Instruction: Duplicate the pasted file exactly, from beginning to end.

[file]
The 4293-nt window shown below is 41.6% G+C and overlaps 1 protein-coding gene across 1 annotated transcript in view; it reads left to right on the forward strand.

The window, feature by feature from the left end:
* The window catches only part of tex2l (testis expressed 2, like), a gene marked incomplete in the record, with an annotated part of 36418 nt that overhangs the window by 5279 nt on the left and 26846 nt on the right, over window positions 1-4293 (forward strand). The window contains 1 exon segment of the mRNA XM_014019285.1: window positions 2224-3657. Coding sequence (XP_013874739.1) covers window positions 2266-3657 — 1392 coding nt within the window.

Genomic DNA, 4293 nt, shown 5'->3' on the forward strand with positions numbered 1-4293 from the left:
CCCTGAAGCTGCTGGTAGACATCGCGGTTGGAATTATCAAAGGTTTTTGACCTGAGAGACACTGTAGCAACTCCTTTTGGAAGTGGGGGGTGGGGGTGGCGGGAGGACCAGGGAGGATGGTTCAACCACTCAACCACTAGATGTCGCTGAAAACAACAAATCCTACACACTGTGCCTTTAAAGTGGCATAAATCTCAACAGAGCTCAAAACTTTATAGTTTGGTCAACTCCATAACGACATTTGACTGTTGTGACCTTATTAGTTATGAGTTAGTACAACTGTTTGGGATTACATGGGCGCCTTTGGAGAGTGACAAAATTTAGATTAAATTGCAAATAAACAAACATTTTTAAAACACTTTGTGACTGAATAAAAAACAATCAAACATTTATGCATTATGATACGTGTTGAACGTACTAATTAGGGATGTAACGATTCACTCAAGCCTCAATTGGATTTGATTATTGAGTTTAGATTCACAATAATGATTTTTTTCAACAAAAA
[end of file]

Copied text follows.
The 4293-nt window shown below is 41.6% G+C and overlaps 1 protein-coding gene across 1 annotated transcript in view; it reads left to right on the forward strand.

The window, feature by feature from the left end:
* The window catches only part of tex2l (testis expressed 2, like), a gene marked incomplete in the record, with an annotated part of 36418 nt that overhangs the window by 5279 nt on the left and 26846 nt on the right, over window positions 1-4293 (forward strand). The window contains 1 exon segment of the mRNA XM_014019285.1: window positions 2224-3657. Coding sequence (XP_013874739.1) covers window positions 2266-3657 — 1392 coding nt within the window.

Genomic DNA, 4293 nt, shown 5'->3' on the forward strand with positions numbered 1-4293 from the left:
CCCTGAAGCTGCTGGTAGACATCGCGGTTGGAATTATCAAAGGTTTTTGACCTGAGAGACACTGTAGCAACTCCTTTTGGAAGTGGGGGGTGGGGGTGGCGGGAGGACCAGGGAGGATGGTTCAACCACTCAACCACTAGATGTCGCTGAAAACAACAAATCCTACACACTGTGCCTTTAAAGTGGCATAAATCTCAACAGAGCTCAAAACTTTATAGTTTGGTCAACTCCATAACGACATTTGACTGTTGTGACCTTATTAGTTATGAGTTAGTACAACTGTTTGGGATTACATGGGCGCCTTTGGAGAGTGACAAAATTTAGATTAAATTGCAAATAAACAAACATTTTTAAAACACTTTGTGACTGAATAAAAAACAATCAAACATTTATGCATTATGATACGTGTTGAACGTACTAATTAGGGATGTAACGATTCACTCAAGCCTCAATTGGATTTGATTATTGAGTTTAGATTCACAATAATGATTTTTTTCAACAAAAA